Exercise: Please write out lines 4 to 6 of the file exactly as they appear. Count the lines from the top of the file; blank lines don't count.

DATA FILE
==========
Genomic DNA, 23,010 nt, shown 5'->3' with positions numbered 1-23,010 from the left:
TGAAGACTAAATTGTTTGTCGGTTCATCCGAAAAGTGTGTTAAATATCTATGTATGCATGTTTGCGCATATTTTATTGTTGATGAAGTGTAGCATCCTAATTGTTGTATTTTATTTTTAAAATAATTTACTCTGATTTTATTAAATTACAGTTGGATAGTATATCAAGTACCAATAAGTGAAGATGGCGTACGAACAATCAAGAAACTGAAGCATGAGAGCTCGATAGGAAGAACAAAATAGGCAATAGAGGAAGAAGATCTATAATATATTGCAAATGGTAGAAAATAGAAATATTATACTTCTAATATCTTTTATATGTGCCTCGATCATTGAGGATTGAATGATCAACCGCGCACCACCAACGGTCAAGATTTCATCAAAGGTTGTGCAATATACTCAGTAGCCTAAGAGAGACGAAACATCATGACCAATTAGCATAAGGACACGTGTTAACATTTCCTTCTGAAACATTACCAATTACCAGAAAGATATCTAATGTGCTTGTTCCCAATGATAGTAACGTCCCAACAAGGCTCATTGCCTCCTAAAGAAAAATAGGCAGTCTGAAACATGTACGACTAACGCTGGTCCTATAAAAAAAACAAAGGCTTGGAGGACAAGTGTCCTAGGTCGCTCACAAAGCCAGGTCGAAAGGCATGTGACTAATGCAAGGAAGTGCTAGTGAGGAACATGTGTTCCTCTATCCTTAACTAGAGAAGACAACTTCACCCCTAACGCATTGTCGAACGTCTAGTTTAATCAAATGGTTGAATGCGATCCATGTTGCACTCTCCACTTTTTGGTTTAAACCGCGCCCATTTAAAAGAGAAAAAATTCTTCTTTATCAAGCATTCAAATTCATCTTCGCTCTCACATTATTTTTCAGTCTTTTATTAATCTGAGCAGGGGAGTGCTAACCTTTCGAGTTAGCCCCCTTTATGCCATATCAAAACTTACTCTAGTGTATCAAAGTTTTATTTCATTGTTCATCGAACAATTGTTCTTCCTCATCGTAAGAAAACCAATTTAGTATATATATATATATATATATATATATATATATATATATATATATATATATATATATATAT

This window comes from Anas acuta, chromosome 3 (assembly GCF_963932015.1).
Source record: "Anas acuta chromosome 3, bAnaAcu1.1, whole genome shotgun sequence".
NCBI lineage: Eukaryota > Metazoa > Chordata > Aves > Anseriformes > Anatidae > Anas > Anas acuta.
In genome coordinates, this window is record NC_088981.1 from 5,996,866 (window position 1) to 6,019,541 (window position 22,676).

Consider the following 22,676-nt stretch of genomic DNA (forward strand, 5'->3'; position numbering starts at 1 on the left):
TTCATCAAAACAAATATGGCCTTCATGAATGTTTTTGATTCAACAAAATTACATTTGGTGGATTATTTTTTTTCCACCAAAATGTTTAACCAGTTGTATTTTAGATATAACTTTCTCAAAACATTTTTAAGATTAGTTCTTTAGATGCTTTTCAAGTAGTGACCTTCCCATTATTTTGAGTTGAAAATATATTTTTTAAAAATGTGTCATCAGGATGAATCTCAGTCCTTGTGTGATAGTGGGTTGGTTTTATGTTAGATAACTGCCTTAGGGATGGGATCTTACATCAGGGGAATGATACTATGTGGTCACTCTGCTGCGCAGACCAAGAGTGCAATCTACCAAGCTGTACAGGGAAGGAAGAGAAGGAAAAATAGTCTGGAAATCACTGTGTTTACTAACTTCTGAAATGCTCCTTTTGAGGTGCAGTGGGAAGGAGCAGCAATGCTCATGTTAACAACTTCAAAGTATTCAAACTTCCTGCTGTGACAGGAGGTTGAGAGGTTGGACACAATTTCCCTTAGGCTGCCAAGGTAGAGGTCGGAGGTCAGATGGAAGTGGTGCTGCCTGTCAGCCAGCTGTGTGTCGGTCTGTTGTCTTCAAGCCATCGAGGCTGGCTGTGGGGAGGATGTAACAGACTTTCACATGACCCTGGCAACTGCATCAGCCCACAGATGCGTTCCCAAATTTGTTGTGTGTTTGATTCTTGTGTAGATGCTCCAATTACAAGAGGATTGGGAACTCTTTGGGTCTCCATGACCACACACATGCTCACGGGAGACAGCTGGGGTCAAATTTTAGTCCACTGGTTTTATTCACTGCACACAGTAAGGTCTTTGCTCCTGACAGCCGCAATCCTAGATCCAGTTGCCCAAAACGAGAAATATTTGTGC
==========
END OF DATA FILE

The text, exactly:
Source record: "Anas acuta chromosome 3, bAnaAcu1.1, whole genome shotgun sequence".
NCBI lineage: Eukaryota > Metazoa > Chordata > Aves > Anseriformes > Anatidae > Anas > Anas acuta.
In genome coordinates, this window is record NC_088981.1 from 5,996,866 (window position 1) to 6,019,541 (window position 22,676).